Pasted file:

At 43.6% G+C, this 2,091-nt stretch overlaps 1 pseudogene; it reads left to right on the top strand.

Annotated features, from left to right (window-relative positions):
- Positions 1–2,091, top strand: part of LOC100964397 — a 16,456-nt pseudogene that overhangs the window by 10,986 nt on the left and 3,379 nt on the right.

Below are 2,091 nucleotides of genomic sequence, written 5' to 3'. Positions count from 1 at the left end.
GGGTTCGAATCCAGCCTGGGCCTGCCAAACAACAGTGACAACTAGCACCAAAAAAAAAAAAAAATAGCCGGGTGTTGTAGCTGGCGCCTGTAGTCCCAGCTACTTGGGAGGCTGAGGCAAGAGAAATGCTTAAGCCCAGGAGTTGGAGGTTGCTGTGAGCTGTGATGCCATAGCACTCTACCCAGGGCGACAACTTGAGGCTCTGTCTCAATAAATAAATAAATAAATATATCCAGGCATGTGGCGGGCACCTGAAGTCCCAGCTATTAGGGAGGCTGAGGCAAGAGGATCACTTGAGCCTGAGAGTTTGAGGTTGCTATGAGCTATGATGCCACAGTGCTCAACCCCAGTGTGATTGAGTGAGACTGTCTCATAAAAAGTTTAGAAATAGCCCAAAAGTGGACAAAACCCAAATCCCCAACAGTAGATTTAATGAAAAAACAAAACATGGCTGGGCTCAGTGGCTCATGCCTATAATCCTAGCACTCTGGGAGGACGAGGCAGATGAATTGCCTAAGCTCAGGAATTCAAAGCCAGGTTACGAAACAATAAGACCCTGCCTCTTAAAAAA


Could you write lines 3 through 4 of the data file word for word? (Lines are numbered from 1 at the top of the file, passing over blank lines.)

- Positions 1–2,091, top strand: part of LOC100964397 — a 16,456-nt pseudogene that overhangs the window by 10,986 nt on the left and 3,379 nt on the right.

Below are 2,091 nucleotides of genomic sequence, written 5' to 3'. Positions count from 1 at the left end.